At first glance, it looks like your example would be compressed down to the following after the first step of the algorithm, which will actually do more work on it in subsequent steps):

{
    "templates": [ 
        ["codePractice", "codeScheduleObject", "codeScheduleObjectType", "defaultCodeScheduleObject", "name"] 
    ],
    "values": [ 
        { "type": 1, "values": [ 35, 576, "", 12, "Dr. 1" ] },
        { "type": 1, "values": [ 35, 169, "", 43, "Dr. 2" ] },
        { "type": 1, "values": [ 35, 959, "", 76, "Dr. 3" ] }
    ]
}

You can start to see the benefit of the algorithm already. Here's the final output after running it through the compressor:

{
    "f" : "cjson",
    "t" : [
              [0,"schedules"],
              [0,"codePractice","codeScheduleObject","codeScheduleObjectType","defaultCodeScheduleObject","name"]
          ],
    "v" : {
        "" : [ 1, [
                { "" : [2, 35, 576, "", 12, "Dr. 1"] },
                { "" : [2, 35, 169, "", 43, "Dr. 2"] },
                { "" : [2, 35, 959, "", 76, "Dr. 3"] }
            ]
        ]
    }
}

One can obviously see the improvement if you have several thousands of records. The output is still readable, but I think the other guys are right too: a good compression algorithm is going to remove the blocks of text that are repeated anyway...

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It's "readable" but only after doing some head-parsing to work out the intent. +1 anyway, for information and link the schema'izing. –  user166390 May 26 '11 at 4:29
    
Thanks for the link, I think that I was just underestimating exactly what Gzip could do for me. –  Mark Costello May 26 '11 at 15:28

Not an answer, but to give a rough estimate of "savings" based on 10k entries and some bogus data :-) This is in response to a comment I posted. Will the added complexity make the schema'ized approach worth it?

"It depends."

This C# is LINQPad and is ready-to-go for testing/modifying:

string LongTemplate (int n1, int n2, int n3, string name) {
    return string.Format(@"
            {{
                ""codePractice"": {0},
                ""codeScheduleObject"": {1},
                ""codeScheduleObjectType"": """",
                ""defaultCodeScheduleObject"": {2},
                ""name"": ""Dr. {3}""
            }}," + "\n", n1, n2, n3, name);
}

string ShortTemplate (int n1, int n2, int n3, string name) {
    return string.Format("[{0}, {1}, \"\", {2}, \"Dr. {3}\"],\n",
        n1, n2, n3, name);
}

string MinTemplate (int n1, int n2, int n3, string name) {
    return string.Format("[{0},{1},\"\",{2},\"Dr. {3}\"],",
        n1, n2, n3, name);
}

long GZippedSize (string s) {
    var ms = new MemoryStream();
    using (var gzip = new System.IO.Compression.GZipStream(ms, System.IO.Compression.CompressionMode.Compress, true))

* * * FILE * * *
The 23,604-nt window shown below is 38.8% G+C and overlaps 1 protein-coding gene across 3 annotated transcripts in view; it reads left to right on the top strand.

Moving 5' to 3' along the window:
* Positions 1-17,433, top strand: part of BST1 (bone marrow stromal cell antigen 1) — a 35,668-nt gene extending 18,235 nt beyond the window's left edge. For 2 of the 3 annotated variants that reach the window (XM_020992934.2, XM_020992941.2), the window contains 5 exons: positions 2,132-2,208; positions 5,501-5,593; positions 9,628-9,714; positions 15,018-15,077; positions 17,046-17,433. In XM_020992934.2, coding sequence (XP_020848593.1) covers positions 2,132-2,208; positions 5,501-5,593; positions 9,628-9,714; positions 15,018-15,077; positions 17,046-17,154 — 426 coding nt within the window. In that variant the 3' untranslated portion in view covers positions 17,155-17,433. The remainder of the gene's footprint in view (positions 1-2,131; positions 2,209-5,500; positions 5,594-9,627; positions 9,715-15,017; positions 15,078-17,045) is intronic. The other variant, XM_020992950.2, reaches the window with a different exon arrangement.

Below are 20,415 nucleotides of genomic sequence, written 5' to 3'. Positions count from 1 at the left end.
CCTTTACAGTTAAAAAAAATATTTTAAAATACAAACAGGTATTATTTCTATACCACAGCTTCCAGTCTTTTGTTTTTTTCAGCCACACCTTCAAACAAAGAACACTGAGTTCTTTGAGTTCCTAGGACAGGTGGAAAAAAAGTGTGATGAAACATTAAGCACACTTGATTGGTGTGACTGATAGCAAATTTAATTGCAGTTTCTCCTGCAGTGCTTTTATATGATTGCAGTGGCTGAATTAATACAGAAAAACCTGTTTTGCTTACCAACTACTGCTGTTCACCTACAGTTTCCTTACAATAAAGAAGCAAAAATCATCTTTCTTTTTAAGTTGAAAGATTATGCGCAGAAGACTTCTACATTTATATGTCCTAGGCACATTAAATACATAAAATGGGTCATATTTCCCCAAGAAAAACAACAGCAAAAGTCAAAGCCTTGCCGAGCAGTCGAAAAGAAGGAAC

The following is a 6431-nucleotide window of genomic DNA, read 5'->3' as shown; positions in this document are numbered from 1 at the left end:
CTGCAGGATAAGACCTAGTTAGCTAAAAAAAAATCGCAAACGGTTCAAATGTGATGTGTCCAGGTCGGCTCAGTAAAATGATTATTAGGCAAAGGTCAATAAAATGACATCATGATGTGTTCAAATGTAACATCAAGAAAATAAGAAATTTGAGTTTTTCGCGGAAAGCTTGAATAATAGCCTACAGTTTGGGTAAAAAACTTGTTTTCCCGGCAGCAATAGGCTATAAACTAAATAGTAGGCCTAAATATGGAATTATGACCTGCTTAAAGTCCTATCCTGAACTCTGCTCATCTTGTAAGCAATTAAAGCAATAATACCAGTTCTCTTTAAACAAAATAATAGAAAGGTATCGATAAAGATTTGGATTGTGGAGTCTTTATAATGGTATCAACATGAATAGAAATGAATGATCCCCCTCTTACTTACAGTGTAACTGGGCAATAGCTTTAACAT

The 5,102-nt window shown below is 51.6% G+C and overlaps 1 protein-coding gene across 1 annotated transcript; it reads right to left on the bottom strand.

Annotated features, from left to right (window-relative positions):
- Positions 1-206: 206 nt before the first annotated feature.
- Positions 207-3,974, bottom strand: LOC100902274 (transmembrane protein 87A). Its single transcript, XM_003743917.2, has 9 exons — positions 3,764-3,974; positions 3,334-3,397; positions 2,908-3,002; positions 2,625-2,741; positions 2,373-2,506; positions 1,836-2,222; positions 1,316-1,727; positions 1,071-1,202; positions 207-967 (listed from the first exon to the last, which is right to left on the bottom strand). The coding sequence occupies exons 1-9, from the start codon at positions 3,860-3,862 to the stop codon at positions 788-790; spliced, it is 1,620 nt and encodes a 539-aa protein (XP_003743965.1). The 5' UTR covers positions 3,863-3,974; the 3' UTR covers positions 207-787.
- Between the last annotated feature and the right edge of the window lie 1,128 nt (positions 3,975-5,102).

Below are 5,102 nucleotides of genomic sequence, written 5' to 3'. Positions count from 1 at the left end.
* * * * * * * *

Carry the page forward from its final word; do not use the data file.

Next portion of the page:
using (var sw = new StreamWriter(gzip)) {
        sw.Write(s);
    }
    return ms.Position;
}

void Main()
{
    var r = new Random();
    var l = new StringBuilder();
    var s = new StringBuilder();
    var m = new StringBuilder();
    for (int i = 0; i < 10000; i++) {
        var n1 = r.Next(10000);
        var n2 = r.Next(10000);
        var n3 = r.Next(10000);

        var name = "bogus" + r.Next(50);
        l.Append(LongTemplate(n1, n2, n3, name));
        s.Append(ShortTemplate(n1, n2, n3, name));
        m.Append(MinTemplate(n1, n2, n3, name));
    }

    var lc = GZippedSize(l.ToString());
    var sc = GZippedSize(s.ToString());
    var mc = GZippedSize(s.ToString());
    Console.WriteLine(string.Format("Long:\tNormal={0}\tGZip={1}\tCompressed={2:P}", l.Length, lc, (float)lc / l.Length));
    Console.WriteLine(string.Format("Short:\tNormal={0}\tGZip={1}\tCompressed={2:P}", s.Length, sc, (float)sc / s.Length));
    Console.WriteLine(string.Format("Min:\tNormal={0}\tGZip={1}\tCompressed={2:P}", m.Length, mc, (float)mc / m.Length));
    Console.WriteLine(string.Format("Short/Long\tRegular={0:P}\tGZip={1:P}",
        (float)s.Length / l.Length, (float)sc / lc));
    Console.WriteLine(string.Format("Min/Long\tRegular={0:P}\tGZip={1:P}",
        (float)m.Length / l.Length, (float)mc / lc));
}

My results:

Long:  Normal=1754614  GZip=197053  Compressed=11.23 %
Short:  Normal=384614  GZip=128252  Compressed=33.35 %
Min:  Normal=334614  GZip=128252  Compressed=38.33 %
Short/Long  Regular=21.92 %  GZip=65.09 %
Min/Long  Regular=19.07 %  GZip=65.09 %

Conclusion:

  • The single biggest savings is to use GZIP (better than just using schema'ize).
  • GZIP + schema'ized will be the smallest overall.
  • With GZIP there is no point to use a normal JavaScript minimizer (in this scenario).
  • Use GZIP (e.g. DEFLATE); it performs very well on repetitive structured text (900% compression on normal!).

Happy coding.

share|improve this answer
    
Thanks! Appreciate the feedback! –  Mark Costello May 26 '11 at 15:29

Before you change your JSON schema give this a shot

http://httpd.apache.org/docs/2.0/mod/mod_deflate.html